More research is needed to explain why humans, unlike wild animals, experience chronic pain and display their pain more than other primates do.
Chronic pain may have evolved as a ‘beneficial defence’ to elicit help from others and promote survival
This was one of the messages from Amanda C de C Williams, academic and a consultant clinical psychologist and University College London NHS Trust.
She told the Physiotherapy Pain Association study day on 26 January about her research into evolutionary theory and its implications for gaining a better understanding of pain mechanisms and behaviours in animals and humans.
Delegates heard that current research indicated that wild animals did not appear to experience chronic pain, despite surviving major injuries.
‘Chronic pain has not been documented in wild animals, although it may exist and be undocumented,’ said Dr Williams. ‘But we know it does occur in humans and farmed, companion and zoo animals.’
‘So is chronic pain an artefact of modern lifestyles? Or is it fostered by domestication?’
Dr Williams suggested chronic pain could be due to a ‘mismatch’ with our modern environments, or a maladaptive by-product of our acute pain mechanisms and neural plasticity.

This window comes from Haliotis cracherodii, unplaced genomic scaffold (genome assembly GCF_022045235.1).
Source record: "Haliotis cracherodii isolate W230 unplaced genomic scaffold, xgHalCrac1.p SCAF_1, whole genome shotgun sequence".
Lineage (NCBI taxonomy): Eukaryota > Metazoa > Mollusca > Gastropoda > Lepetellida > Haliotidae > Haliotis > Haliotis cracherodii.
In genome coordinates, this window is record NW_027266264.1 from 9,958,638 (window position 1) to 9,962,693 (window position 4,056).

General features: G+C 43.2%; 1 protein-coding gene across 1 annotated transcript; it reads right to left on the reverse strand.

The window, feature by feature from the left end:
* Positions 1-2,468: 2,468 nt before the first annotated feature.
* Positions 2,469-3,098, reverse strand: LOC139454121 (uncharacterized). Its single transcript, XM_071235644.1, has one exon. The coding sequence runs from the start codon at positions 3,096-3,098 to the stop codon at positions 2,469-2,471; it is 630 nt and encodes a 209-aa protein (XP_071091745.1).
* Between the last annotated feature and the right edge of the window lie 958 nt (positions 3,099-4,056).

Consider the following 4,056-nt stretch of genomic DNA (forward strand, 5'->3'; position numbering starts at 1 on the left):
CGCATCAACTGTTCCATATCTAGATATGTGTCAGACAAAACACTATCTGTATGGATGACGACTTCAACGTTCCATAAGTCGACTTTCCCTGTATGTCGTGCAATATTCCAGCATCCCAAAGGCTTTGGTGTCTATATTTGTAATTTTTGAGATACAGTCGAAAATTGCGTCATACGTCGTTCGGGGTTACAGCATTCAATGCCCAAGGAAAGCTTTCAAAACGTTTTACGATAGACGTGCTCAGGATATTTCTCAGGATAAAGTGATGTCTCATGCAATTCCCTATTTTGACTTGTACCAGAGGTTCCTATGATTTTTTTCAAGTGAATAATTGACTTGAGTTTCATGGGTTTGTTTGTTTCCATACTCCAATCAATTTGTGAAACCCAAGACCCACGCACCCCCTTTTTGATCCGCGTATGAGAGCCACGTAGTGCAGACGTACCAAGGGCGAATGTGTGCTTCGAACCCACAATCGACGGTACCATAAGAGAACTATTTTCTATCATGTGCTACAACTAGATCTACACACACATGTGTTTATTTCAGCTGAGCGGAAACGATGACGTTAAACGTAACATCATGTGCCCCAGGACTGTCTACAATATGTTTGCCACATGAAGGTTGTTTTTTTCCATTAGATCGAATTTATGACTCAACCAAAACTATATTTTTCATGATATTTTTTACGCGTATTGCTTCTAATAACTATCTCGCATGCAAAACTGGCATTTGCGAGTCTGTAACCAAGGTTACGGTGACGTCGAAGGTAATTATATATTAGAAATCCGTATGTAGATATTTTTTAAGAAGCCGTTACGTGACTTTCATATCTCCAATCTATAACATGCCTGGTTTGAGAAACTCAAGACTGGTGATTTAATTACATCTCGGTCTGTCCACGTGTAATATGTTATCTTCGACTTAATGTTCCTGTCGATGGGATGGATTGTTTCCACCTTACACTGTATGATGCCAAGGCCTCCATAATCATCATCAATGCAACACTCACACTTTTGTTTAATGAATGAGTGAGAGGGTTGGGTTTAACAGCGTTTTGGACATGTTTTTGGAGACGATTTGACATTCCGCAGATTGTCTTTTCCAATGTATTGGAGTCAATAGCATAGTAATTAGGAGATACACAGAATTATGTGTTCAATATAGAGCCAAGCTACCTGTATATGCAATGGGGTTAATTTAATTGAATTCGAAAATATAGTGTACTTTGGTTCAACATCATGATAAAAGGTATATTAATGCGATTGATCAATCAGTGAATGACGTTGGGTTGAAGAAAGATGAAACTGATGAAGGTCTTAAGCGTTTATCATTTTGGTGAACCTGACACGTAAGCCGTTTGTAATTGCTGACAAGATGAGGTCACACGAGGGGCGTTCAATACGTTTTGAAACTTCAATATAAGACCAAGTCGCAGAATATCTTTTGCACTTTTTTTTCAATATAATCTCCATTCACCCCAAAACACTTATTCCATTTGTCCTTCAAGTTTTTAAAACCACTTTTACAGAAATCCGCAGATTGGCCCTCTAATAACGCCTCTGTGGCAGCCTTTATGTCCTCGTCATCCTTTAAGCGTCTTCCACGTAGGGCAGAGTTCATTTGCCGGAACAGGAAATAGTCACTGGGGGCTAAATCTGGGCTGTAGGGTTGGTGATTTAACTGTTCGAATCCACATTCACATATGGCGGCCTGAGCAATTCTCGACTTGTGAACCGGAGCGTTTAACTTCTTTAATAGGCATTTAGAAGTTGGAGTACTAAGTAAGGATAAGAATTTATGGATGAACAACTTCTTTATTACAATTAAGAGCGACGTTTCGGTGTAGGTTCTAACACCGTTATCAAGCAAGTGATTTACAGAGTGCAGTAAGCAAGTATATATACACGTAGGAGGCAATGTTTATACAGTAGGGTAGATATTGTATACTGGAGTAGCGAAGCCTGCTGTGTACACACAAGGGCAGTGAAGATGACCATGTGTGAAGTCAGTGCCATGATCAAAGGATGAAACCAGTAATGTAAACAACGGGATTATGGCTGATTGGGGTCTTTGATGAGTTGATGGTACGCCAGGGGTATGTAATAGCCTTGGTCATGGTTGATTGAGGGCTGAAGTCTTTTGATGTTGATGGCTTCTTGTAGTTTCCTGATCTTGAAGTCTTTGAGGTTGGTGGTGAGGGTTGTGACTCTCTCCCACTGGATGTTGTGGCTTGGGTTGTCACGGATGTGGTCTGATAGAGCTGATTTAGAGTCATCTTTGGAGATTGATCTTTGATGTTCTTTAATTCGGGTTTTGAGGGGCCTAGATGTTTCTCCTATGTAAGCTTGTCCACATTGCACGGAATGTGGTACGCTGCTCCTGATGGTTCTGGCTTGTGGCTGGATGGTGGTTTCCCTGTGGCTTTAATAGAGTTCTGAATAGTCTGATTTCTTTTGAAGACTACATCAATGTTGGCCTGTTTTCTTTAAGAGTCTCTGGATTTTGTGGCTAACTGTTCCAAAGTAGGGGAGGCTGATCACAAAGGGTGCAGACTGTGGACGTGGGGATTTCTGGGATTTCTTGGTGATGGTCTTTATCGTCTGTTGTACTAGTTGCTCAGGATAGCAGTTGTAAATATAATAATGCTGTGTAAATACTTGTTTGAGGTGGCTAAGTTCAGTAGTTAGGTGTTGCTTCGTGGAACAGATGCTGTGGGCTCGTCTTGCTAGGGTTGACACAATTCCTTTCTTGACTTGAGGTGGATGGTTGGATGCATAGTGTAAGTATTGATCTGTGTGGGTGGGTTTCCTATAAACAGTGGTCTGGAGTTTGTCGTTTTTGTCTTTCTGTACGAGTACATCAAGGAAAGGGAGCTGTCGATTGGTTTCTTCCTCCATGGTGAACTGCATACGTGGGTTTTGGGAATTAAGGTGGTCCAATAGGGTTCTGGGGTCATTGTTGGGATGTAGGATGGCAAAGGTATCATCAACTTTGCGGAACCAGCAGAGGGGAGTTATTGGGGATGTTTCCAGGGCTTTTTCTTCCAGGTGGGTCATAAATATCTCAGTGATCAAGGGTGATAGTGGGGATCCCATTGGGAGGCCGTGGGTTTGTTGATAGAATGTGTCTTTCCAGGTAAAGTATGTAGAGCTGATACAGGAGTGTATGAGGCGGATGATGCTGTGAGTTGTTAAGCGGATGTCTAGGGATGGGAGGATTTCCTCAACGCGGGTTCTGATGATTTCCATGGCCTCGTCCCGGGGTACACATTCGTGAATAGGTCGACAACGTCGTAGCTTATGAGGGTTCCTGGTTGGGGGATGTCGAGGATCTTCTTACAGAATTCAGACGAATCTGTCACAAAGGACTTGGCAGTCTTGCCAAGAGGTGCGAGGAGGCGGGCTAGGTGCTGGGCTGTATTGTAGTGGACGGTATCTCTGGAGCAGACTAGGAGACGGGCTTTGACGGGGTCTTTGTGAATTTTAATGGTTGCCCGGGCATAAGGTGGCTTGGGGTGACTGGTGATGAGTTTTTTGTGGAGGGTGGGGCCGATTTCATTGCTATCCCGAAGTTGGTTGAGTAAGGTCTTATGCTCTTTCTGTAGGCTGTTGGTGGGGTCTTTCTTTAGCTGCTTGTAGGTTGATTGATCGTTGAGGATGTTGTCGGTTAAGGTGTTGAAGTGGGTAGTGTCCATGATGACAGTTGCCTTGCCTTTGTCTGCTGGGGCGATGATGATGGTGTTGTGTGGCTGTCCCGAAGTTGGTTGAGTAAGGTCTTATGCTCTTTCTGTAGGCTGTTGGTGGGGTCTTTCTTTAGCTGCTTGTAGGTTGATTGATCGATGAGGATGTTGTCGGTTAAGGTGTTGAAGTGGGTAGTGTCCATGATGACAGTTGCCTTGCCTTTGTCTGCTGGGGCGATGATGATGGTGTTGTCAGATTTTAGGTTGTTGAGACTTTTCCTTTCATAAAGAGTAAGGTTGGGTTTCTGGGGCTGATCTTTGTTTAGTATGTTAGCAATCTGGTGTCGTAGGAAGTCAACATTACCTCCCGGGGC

Alternatively, it may have evolved as a ‘beneficial defence’ that was designed to elicit help from others and promote survival.
‘Wild animals also recover from major injuries and don’t show long-term disability,’ she said. ‘Adult skeletons of primates show healed fractures, even of major bones like the jaw, and effective adaptation appears to be the norm.
‘We need a much better understanding of pain behaviours and of their role in the promotion of underlying recovery.’
Primates show less pain behaviours
Clinical psychologist Amanda C de C Williams
A review of pain in non-human primates showed that they displayed rapid recovery and adaptation following short-term injuries, Dr Williams told the event
In the case of long-term illness, they showed some subtle signs of pain, such as conservation of energy, but not as much as humans.
‘This is puzzling as it seems non-human primates only rarely show pain,’ she said.
‘Possibly this is because they are largely suppressing signs of pain because of the costs of showing it, in terms of their ranking and status within the group, or because there is no help available – and if no help is likely, then there is no point signalling need.’
For more information see: What can evolutionary theory tell us about chronic pain?
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